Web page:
Wednesday, February 20, 2013

Namibia holds rate to soften impact of slow global growth

    Namibia's central bank held its benchmark repo rate steady at 5.50 percent, saying the current low interest rate should be maintained to mitigate the impact of slow growth in many of the country's trading partners.
    The Bank of Namibia, which cut its rate by 50 basis points in 2012, said economic growth is expected to ease slightly in 2013, in line with key trading partners "although growth of domestic demand may remain strong, while elevated inflation may persist," the bank said in a statement from its governor, Ebson Uangutu.
    Namibia's economy is estimated to have expanded by 4.6 percent in 2012 and is forecast to grow by 4.4 percent in 2013, driven by secondary industries, particularly construction, the bank said. In 2011 the economy grew by 4.8 percent.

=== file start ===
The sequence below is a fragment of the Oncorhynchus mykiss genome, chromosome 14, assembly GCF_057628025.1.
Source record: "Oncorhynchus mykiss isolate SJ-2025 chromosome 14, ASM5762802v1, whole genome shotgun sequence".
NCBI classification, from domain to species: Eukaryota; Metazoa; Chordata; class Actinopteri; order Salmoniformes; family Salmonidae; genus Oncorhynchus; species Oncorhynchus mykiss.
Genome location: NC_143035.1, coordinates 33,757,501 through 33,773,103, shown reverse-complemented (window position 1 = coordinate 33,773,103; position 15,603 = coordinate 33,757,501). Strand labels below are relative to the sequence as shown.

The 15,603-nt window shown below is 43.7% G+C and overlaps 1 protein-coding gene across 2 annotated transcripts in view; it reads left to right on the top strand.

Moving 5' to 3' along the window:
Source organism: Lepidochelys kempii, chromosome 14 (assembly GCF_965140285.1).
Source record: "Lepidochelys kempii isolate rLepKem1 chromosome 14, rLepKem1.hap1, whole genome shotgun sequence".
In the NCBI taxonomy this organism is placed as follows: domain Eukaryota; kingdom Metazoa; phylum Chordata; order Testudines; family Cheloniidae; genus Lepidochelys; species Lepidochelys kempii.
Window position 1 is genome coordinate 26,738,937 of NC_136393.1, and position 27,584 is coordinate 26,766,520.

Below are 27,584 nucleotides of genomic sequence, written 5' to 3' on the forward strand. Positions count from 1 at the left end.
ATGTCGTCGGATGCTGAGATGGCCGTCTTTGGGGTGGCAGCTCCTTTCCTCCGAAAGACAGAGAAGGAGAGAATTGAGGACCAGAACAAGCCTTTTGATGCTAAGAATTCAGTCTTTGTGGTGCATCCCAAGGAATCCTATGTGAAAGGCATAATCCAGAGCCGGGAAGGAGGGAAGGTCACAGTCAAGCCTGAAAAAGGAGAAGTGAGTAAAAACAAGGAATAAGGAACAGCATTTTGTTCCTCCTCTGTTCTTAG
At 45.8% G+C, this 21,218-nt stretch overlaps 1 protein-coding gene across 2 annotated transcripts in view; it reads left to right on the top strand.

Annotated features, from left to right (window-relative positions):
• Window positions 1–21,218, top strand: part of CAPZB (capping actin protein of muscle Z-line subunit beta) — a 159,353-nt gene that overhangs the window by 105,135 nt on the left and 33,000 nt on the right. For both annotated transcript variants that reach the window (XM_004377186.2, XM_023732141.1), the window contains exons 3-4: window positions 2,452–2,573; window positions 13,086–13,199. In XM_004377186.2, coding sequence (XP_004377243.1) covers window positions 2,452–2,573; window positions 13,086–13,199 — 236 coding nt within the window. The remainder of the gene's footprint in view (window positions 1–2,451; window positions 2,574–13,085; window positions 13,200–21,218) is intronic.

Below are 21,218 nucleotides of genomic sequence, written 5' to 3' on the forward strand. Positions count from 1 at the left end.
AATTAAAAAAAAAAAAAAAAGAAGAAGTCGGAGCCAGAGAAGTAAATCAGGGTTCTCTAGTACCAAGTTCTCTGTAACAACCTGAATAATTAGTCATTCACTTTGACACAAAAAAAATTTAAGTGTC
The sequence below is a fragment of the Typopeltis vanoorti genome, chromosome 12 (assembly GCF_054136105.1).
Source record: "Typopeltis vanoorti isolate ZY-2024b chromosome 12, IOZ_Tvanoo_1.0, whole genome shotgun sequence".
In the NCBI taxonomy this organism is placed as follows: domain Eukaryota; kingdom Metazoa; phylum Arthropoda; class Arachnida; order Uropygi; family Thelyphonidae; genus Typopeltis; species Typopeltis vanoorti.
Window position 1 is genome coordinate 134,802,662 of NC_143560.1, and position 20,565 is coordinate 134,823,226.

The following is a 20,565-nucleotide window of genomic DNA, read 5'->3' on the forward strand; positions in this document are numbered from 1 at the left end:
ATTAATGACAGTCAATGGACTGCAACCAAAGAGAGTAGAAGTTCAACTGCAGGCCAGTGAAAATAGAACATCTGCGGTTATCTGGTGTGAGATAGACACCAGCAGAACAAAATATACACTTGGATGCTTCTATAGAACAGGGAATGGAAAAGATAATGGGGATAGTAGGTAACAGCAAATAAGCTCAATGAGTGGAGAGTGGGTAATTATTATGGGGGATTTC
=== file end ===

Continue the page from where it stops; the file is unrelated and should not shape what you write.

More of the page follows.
The mining sector, which was estimated to have expanded by 17 percent in 2012, is expected to see moderate growth of 3.8 percent this year.
    Namibia's Gross Domestic Product contracted by 5.4 percent in the third quarter from the second for an annual decline of 1.3 percent, down from the second quarter's annual growth rate of 10.7 percent.
    Namibia's inflation rate rose to 6.6 percent in January, above 2012's average rate of 6.5 percent, and December's 6.34 percent rate.

    The increase in inflation was due to annual increases in administered prices, particularly education and housing, while food inflation remained elevated, the bank said.
    Domestic demand remains strong with private sector credit extension up an annual 17 percent in December, the second highest level seen in almost six years. Credit to businesses grew by 22.2 percent at the end of December while credit for mortgages was up by 13.1 percent, below November's 14.3 percent.
    Namibia's dollar currency depreciated against major currencies in January, December and November, based on its peg to the South African Rand which has declined due to the sale of rand-based assets, including government bonds, the Bank of Namibia said.
    But Namibia's stock of international reserves is sufficient to cover the fixed exchange rate peg with foreign reserves equal to 3.4 months of import cover.


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